Colleen Simon is one of those rare people who live to serve others, seeing herself as doing God’s work for the food pantry at St. Francis Xavier Church. She’s in charge of receiving food donations — just last week she oversaw a delivery of 2,000 pounds of food — and feeding the hungry and the homeless. There aren’t a lot of people that would do Colleen’s work, and now even Colleen may not be able to do it.
It all began when Colleen Simon was profiled in a local Kansas City newsletter, The Star’s 816, for her work in the food pantry. Though the author of the piece didn’t intend it, she outed Colleen Simon as gay when she mentioned Colleens’ wife, the Reverend Donna Smith of St. Mark Hope and Peace Lutheran Church; they married in Iowa on May 19, 2012.
Colleen has never hidden her marriage to Smith, but instead used a kind of “don’t ask, don’t flaunt’ perspective about her sexual orientation and her legal marriage; in fact, the day she was hired at St. Francis Xavier, she told the pastor about her wife. Sadly, he is no longer at the parish, but he hired her nonetheless because Colleen wanted to serve, she wanted to help, she wanted to do the right thing.
However, the Diocese of Kansas City-St. Joseph doesn’t feel the same way, at least not since it became public knowledge that Simon and Smith were married. After a series of emails and discussions with the members of the church last week, she was asked to resign; Simon believes that the order originated from Bishop Robert Finn though the diocese, naturally, is declining to comment.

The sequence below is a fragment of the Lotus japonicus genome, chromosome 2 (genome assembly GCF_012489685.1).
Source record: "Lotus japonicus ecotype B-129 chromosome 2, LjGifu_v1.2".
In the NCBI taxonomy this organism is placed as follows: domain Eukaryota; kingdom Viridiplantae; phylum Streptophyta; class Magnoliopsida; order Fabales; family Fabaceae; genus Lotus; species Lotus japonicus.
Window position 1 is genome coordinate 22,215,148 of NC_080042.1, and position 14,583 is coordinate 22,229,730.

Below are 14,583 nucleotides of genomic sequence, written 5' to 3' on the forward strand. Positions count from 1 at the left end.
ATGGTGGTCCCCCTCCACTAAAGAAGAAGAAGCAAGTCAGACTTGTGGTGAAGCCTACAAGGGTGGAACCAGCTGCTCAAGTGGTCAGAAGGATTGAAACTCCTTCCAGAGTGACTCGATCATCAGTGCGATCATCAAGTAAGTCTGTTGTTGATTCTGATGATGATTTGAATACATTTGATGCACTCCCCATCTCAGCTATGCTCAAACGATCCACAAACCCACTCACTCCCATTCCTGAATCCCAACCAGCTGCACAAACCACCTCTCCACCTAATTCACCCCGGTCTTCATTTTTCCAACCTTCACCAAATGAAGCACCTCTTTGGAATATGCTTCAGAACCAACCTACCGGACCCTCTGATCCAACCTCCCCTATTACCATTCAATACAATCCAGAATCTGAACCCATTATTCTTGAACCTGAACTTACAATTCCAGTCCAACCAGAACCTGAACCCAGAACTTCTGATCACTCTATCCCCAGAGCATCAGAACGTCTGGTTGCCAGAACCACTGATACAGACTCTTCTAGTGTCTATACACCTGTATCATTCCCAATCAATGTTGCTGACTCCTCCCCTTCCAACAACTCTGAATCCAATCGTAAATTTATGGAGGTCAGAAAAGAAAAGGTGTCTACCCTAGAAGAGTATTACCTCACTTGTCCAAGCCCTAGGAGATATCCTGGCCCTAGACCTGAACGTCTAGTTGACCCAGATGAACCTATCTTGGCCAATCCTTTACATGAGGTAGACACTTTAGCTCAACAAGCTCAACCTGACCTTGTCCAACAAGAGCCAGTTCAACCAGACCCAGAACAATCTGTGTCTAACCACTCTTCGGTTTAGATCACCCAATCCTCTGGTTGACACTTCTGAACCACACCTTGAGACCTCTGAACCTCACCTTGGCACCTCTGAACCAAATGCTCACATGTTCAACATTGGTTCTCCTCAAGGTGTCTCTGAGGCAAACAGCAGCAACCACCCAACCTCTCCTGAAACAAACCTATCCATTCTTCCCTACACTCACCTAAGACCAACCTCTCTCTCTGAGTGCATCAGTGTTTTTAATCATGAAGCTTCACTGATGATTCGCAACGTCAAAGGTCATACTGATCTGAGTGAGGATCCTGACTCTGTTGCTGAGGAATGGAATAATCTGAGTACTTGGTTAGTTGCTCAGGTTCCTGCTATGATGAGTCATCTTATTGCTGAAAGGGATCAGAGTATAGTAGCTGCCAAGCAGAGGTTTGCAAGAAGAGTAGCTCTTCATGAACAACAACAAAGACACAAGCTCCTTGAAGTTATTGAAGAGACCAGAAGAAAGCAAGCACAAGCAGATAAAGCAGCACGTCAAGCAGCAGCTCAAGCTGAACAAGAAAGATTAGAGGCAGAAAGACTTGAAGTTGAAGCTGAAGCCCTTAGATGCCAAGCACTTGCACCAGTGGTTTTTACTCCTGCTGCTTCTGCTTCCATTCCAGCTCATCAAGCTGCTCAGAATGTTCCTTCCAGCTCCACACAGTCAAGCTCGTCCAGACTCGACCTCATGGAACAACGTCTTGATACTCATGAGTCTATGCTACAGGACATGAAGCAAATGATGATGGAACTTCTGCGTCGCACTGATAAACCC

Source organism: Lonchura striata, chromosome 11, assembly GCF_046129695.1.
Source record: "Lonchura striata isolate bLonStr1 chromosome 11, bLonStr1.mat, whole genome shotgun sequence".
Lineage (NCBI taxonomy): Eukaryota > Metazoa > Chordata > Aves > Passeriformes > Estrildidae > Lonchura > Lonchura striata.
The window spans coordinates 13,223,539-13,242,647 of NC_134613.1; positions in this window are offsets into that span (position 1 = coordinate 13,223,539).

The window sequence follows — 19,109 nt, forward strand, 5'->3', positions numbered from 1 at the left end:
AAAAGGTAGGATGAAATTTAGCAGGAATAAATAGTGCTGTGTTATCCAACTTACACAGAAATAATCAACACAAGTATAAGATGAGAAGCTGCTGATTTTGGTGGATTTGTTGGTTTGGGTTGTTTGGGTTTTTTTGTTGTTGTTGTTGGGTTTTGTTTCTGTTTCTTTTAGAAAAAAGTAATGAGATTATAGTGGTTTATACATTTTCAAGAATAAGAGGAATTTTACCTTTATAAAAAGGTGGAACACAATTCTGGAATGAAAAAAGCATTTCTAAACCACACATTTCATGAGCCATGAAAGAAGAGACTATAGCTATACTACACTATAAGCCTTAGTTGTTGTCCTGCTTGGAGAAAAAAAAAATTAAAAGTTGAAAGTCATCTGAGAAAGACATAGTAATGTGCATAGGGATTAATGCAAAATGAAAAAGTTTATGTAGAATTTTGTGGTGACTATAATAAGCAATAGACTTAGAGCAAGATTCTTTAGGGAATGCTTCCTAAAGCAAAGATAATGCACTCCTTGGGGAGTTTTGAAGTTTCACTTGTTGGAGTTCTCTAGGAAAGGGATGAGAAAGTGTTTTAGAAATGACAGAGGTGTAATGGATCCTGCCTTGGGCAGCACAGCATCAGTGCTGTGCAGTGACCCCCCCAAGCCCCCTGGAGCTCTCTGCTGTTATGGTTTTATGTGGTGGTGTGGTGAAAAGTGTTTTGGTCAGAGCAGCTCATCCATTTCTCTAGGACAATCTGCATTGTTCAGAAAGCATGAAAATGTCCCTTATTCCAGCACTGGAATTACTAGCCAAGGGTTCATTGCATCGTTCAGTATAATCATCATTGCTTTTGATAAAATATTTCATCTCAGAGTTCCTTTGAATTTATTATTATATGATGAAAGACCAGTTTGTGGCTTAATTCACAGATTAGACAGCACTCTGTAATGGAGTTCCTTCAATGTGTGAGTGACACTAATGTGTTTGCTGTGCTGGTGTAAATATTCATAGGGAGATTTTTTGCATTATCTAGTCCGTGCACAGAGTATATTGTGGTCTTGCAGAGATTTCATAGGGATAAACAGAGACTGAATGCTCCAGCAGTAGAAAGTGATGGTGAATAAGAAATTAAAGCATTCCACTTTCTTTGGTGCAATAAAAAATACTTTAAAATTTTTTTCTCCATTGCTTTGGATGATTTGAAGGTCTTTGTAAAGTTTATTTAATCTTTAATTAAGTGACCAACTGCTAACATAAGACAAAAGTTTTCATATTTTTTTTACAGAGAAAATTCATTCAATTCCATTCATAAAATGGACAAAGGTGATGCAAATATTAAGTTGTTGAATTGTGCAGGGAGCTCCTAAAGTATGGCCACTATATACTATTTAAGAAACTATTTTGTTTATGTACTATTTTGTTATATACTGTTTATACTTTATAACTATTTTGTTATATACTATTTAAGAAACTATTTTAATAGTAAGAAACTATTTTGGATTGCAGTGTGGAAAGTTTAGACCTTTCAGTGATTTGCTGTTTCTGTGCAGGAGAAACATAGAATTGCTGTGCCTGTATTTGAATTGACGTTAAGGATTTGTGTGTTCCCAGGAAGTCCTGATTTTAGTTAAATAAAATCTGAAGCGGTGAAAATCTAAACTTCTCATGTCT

But, as she should Colleen Simon is not giving up without a fight. She has thus far refused to resign and insists instead that the church, and Bishop Finn, fire her … for being gay and married.
It all sounds rather noble, but she has a more down-to-earth reason for her request: she might need unemployment benefits. This fall Simon will celebrate her third-anniversary as a cancer-survivor, and many of her hospital bills remain unpaid, and she worries that, in her late fifties, she might have difficulty finding work to continue paying her medical expenses.
But that’s the Catholic Church; ask a woman who worked tirelessly in the food pantry, feeding the hungry, to simply quit her job because she’s gay and married to a woman; ask a woman, a cancer survivor, who is still paying off exorbitant medical expenses to resign, meaning she’ll receive no unemployment benefits. That’s mighty Christian of the Catholic Church, though it isn’t surprising.
I hope Colleen Simon keeps showing up at work, and doing her good deeds, and feeding the hungry until the day the Church is forced to fire her for being gay. And then, maybe, she can leave the zone of hypocrisy, find work where she is valued, no matter her orientation, and maintain her health, and live her life and be at peace.
That isn’t asking too much, is it?